(Source: Bangkok Post, Siriraj launches private hospital, New facility aims to help the state-run medical centre compete when Asean integration takes effect, 25/04/2012, Apiradee Treerutkuarkul, link

Health Care Economics Vocabulary

Siriraj Hospital - "the oldest hospital in Thailand located in Bangkok on the west bank of the Chao Phraya River  opposite Thammasat University's Tha Phrachan campus... with a capacity of more than 2,000 beds and more than one million outpatient visits per year, Siriraj is one of the largest and busiest medical centers in Thailand. ... its tertiary care unit is the referral center for all hospitals in Thailand... The hospital was founded by King Chulalongkorn in 1888, two years after a worldwide cholera outbreak" (See Wikipedia)

Asean Economic Community (AEC) - the gradual joining together of Asean countries economically that is happening now and will happen faster after 2015, reduced tariffs to increase trade and free flow of workers between countries (See Wikipedia)

patient - someone who is receiving medical treatment คนป่วย, คนไข้
medical treatment - the process of providing medical care การรักษา
treatment - Same as "medical treatment"
outpatient
- a patient who lives outside of the hospital and only goes to the hospital to receive medical treatment
inpatient - a patient who is living in the hospital in order to receive medical treatment

personnel - people who work for a company or organisation
medical personnel - doctors, nurses and other skilled health workers working for a company or organisation
staff - workers, employees พนักงาน
medical staff - the doctors, nurses, physical therapists, pharmacists and other trained health care workers that work at a hospital
workforce - all the people in an area or country available for work, all the people who work for a company แรงงาน
health workforce - all the nurses, doctors and other skilled health workers working in a country (or for one company)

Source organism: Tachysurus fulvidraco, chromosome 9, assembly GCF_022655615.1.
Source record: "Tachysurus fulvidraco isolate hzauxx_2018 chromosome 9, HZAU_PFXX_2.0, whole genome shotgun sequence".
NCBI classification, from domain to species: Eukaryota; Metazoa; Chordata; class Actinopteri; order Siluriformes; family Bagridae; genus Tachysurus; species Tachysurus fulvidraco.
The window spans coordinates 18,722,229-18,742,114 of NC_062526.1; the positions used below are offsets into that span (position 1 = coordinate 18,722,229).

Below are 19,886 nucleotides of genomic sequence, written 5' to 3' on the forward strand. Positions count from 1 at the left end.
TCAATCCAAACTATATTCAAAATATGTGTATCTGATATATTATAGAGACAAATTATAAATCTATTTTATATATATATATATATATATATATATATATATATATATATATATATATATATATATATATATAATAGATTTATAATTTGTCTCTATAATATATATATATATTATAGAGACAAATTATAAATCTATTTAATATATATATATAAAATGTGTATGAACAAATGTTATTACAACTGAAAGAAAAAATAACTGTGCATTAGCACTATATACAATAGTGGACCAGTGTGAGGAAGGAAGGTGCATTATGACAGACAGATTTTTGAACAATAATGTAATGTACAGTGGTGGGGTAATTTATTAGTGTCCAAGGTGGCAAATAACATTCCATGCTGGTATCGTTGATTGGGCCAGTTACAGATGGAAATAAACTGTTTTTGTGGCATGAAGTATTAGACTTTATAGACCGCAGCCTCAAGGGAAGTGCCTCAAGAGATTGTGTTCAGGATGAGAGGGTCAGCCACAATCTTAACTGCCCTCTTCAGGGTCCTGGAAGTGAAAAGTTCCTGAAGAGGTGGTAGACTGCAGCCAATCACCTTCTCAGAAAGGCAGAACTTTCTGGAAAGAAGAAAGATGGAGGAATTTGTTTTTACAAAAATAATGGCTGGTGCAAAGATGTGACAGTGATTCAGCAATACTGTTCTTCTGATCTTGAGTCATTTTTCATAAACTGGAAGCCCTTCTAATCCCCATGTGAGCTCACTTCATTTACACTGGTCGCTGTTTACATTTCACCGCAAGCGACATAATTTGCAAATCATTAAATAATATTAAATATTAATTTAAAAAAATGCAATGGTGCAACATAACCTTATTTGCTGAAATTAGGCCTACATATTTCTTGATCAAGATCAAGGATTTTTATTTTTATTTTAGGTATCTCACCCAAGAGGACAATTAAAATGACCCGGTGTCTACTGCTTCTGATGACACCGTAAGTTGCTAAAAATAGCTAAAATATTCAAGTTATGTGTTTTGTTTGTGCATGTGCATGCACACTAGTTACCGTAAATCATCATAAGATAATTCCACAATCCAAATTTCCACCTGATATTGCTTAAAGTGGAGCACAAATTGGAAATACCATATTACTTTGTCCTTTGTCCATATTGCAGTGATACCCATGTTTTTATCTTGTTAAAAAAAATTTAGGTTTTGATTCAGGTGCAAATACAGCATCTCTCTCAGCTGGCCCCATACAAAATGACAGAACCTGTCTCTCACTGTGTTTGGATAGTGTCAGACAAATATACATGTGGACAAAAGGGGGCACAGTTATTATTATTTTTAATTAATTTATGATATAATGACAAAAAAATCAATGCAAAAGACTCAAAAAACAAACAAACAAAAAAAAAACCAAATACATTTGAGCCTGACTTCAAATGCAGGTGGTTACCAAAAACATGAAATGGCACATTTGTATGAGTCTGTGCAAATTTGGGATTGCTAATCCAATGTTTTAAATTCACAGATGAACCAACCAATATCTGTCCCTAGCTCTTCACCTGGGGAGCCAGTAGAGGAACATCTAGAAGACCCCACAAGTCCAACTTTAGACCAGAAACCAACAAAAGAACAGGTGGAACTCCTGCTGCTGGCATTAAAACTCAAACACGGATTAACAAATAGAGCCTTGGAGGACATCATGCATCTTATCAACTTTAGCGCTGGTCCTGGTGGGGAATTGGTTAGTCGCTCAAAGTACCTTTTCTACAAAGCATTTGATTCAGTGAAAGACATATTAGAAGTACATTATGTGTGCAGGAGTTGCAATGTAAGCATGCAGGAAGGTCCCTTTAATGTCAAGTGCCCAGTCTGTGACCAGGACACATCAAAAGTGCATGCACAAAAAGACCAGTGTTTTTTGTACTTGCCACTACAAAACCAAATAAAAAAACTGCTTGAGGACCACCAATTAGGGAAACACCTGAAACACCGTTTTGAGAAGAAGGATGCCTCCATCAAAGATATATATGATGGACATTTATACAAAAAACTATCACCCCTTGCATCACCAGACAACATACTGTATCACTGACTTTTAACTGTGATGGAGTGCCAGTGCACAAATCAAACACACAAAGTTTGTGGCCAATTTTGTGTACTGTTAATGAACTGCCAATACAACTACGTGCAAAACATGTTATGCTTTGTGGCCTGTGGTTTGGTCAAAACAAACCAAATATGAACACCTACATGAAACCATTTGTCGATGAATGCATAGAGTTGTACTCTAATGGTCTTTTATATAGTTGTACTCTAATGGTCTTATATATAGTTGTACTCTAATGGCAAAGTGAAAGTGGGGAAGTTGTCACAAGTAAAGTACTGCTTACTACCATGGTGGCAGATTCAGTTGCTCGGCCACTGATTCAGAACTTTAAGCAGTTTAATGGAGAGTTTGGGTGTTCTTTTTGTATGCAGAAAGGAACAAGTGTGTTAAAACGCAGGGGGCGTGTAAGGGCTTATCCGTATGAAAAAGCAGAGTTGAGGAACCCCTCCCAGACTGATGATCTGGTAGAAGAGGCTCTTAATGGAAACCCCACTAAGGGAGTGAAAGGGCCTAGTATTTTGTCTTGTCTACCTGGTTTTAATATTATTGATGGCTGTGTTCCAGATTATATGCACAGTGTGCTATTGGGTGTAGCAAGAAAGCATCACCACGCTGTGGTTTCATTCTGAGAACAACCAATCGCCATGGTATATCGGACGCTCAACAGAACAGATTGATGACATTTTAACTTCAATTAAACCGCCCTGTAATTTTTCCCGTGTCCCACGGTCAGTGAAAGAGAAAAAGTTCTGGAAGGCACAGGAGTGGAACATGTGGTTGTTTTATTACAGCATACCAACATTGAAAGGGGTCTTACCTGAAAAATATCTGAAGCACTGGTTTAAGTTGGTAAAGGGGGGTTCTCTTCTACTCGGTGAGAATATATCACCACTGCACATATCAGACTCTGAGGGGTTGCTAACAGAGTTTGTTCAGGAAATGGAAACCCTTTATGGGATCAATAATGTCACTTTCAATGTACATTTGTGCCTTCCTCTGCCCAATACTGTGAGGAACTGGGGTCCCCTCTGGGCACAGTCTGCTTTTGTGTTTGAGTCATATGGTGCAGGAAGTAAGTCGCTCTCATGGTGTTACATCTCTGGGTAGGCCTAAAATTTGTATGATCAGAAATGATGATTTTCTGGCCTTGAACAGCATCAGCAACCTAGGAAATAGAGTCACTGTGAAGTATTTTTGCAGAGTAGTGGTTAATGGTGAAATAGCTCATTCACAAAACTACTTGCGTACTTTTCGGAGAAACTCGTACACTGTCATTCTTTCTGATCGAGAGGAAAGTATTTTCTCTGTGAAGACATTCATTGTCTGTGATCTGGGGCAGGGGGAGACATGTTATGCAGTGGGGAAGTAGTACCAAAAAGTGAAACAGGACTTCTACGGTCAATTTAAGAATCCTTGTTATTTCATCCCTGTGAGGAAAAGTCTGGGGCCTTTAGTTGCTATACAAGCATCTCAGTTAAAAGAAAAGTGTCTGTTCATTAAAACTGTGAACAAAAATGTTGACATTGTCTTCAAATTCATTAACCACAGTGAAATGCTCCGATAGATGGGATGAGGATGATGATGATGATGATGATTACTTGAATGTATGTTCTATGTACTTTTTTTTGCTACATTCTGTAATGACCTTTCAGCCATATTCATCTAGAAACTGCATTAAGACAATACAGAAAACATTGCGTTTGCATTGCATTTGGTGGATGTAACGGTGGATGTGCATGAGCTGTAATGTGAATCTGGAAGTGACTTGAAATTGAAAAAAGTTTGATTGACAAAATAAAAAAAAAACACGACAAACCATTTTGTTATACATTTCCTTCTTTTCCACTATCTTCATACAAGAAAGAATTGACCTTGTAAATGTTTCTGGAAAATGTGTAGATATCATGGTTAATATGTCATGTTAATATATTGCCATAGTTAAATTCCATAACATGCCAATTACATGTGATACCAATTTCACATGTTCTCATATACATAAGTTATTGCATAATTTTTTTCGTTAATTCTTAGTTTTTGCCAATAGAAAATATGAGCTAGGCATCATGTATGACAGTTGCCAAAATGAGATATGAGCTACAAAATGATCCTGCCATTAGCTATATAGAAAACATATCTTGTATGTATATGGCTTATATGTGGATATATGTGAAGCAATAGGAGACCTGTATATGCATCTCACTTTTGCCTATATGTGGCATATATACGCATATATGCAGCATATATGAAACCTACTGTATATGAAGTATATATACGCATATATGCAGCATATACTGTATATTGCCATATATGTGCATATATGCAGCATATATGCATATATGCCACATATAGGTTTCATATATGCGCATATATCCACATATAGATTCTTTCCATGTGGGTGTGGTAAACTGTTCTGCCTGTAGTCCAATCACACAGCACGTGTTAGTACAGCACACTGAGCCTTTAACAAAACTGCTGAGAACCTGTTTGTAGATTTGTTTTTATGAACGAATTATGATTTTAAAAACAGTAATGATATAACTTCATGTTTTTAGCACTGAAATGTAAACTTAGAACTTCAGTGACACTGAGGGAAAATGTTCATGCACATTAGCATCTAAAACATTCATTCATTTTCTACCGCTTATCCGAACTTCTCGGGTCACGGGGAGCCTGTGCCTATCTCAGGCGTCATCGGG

complex - an area that has several parts
medical complex - many buildings that are part of a hospital
medical school -
a college for training doctors, a school of medicine (See Wikipedia)
faculty - a group of departments in a college which specialize in a particular subject or group of subjects คณะ
faculty of medicine - a medical school
Faculty of Medicine Siriraj Hospital, Mahidol University -
(See Wikipedia)

offshoot - a company or organization created or developed from a larger one
private offshoot -
a private company created from a larger non-profit or government organization

A new medical complex at Siriraj Hospital, the oldest medical school in the country, stands by the Chao Phraya River. Siriraj is set to officially open its private offshoot, Siriraj Piyamaharajkarun (SiPH), tomorrow (Photo: Siriraj Hospital).

public hospital - a government-run hospital, that provides services at low or no cost 
private hospital - a hospital that provides special services at higher cost
state - government รัฐ
state-run - an organization or company that is operated by the government (also probably "state-owned" too)
state-run hospital
state-run medical centre
launch - to start selling a new product or service to the public เริ่มวางขาย
Siriraj launches private hospital
launch of the Asean Economic Community in 2015
facility - a building used for a particular purpose

integration
- the process of combining with others to create a single unit or system การรวมเข้าด้วยกัน, การผสมผสาน bringing together many separate pieces to work together as a unified whole
Asean integration - the gradual process of joining together the states of Asean economically under the Asean Economic Community (AEC)

Siriraj launches private hospital. New facility aims to help the state-run medical centre compete when Asean integration takes effect

alternative - another choice ตัวเลือก / ทางเลือก
alternative for patients - another medical treatment choice for patients
cope - to deal successfully with a difficult situation รับมือกับ (See glossary)
means - methods; ways
means for it to cope - a way or method that can be used to solve a problem
impending - will happen soon
the impending free flow of medical personnel after the launch of the Asean Economic Community in 2015

Thailand's oldest medical school is launching a new private hospital as an alternative for patients and a means for it to cope with the impending free flow of medical personnel after the launch of the Asean Economic Community in 2015

anniversary - a date when you celebrate something that happened in a previous year that is important to you วันครบรอบ
founding - starting an organisation, company, political party, etc.

The faculty of medicine at Siriraj Hospital, which turns 124 years old this year, will officially open its private offshoot Siriraj Piyamaharajkarun (SiPH) tomorrow on the anniversary of its founding by King Rama V.